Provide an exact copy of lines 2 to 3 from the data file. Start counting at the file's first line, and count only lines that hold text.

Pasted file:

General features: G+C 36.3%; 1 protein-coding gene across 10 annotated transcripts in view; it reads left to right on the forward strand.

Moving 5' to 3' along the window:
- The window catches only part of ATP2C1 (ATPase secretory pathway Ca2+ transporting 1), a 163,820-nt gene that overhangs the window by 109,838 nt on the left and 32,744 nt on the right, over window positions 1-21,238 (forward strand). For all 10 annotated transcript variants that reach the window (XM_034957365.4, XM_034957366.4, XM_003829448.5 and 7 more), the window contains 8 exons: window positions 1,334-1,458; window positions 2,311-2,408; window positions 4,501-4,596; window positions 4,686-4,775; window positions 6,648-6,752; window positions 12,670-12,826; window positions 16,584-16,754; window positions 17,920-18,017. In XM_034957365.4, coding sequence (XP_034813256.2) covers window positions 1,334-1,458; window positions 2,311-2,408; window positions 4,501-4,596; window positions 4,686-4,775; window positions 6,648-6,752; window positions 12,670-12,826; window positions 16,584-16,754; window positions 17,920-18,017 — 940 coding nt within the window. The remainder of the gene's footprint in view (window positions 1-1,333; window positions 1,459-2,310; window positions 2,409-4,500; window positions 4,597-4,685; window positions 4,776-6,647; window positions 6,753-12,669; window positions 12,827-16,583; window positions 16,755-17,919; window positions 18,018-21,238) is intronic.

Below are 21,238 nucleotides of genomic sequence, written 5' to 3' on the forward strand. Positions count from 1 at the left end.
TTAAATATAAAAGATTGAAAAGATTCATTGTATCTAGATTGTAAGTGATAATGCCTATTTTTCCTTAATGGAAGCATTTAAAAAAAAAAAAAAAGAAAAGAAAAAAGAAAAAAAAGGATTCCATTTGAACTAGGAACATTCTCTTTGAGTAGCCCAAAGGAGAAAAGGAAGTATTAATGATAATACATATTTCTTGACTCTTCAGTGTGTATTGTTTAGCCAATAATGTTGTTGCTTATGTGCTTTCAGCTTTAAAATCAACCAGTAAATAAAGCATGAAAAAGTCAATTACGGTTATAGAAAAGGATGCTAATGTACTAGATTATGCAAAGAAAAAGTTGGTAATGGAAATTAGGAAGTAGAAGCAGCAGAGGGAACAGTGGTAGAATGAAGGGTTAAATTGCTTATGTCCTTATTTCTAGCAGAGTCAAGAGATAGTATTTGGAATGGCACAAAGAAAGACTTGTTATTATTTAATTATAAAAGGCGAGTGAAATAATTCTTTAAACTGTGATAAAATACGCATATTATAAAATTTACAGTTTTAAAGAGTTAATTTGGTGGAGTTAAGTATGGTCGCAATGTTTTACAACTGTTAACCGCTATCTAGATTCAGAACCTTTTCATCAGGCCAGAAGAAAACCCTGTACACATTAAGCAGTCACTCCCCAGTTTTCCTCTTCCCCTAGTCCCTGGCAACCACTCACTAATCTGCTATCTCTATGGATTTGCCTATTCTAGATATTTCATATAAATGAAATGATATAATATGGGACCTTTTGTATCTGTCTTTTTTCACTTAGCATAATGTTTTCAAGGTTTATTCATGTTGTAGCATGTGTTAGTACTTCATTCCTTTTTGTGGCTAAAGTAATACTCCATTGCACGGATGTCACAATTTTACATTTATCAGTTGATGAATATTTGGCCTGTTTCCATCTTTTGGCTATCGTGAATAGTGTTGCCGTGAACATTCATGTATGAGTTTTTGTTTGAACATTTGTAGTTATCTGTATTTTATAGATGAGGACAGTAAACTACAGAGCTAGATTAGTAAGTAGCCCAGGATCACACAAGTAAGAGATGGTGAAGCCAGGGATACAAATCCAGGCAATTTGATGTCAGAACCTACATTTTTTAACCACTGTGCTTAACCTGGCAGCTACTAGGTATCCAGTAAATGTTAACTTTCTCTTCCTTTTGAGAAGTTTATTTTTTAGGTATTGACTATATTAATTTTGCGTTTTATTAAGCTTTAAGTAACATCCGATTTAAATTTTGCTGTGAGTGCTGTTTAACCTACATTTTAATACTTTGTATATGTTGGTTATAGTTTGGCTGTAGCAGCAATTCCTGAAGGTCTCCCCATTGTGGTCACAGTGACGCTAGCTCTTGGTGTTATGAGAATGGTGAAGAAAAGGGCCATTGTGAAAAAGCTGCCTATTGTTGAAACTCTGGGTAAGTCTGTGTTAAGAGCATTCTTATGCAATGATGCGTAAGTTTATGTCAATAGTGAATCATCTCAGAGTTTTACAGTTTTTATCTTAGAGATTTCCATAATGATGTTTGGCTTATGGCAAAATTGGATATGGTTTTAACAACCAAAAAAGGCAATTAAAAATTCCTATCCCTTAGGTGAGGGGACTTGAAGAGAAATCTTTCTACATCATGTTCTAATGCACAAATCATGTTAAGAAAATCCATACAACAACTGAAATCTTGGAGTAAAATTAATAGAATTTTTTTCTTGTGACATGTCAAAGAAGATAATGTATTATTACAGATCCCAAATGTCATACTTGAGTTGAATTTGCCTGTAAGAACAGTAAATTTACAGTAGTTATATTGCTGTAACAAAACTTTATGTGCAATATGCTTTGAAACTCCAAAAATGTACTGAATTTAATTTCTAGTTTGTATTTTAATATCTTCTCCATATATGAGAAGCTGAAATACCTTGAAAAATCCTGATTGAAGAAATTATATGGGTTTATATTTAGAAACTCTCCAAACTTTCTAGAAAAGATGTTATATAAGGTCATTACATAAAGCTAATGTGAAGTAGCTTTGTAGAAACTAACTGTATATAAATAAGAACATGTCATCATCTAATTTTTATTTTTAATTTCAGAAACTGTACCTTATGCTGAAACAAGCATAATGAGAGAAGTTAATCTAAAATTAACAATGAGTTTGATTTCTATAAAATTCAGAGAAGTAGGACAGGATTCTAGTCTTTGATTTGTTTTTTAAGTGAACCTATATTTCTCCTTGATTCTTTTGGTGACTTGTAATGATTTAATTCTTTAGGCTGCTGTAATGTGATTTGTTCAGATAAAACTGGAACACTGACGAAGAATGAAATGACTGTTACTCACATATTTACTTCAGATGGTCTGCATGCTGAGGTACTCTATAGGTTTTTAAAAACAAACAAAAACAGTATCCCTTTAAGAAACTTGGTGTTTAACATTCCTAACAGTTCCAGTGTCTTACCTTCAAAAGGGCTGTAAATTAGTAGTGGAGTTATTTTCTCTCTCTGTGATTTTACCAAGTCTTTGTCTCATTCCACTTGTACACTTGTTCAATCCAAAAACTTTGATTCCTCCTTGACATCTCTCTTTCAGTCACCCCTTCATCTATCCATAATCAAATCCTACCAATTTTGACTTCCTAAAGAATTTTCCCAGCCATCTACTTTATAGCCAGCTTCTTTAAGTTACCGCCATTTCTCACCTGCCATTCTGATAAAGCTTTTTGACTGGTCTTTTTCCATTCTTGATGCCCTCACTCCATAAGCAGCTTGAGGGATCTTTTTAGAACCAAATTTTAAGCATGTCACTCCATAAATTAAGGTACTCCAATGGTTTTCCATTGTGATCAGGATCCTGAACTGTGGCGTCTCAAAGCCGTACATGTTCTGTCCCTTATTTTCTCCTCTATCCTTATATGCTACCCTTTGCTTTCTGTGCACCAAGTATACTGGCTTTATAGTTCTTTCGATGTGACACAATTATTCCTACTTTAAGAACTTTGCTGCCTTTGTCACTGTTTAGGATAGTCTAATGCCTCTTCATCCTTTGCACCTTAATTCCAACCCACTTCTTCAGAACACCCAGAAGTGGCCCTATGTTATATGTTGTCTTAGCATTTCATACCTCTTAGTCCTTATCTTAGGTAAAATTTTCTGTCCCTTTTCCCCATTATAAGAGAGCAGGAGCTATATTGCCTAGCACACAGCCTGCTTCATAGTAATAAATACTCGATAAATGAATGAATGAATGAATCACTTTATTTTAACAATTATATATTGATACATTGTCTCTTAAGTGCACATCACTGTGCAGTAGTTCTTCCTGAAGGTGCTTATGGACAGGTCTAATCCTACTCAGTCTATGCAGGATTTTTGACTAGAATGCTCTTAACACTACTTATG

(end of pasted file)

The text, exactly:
Moving 5' to 3' along the window:
- The window catches only part of ATP2C1 (ATPase secretory pathway Ca2+ transporting 1), a 163,820-nt gene that overhangs the window by 109,838 nt on the left and 32,744 nt on the right, over window positions 1-21,238 (forward strand). For all 10 annotated transcript variants that reach the window (XM_034957365.4, XM_034957366.4, XM_003829448.5 and 7 more), the window contains 8 exons: window positions 1,334-1,458; window positions 2,311-2,408; window positions 4,501-4,596; window positions 4,686-4,775; window positions 6,648-6,752; window positions 12,670-12,826; window positions 16,584-16,754; window positions 17,920-18,017. In XM_034957365.4, coding sequence (XP_034813256.2) covers window positions 1,334-1,458; window positions 2,311-2,408; window positions 4,501-4,596; window positions 4,686-4,775; window positions 6,648-6,752; window positions 12,670-12,826; window positions 16,584-16,754; window positions 17,920-18,017 — 940 coding nt within the window. The remainder of the gene's footprint in view (window positions 1-1,333; window positions 1,459-2,310; window positions 2,409-4,500; window positions 4,597-4,685; window positions 4,776-6,647; window positions 6,753-12,669; window positions 12,827-16,583; window positions 16,755-17,919; window positions 18,018-21,238) is intronic.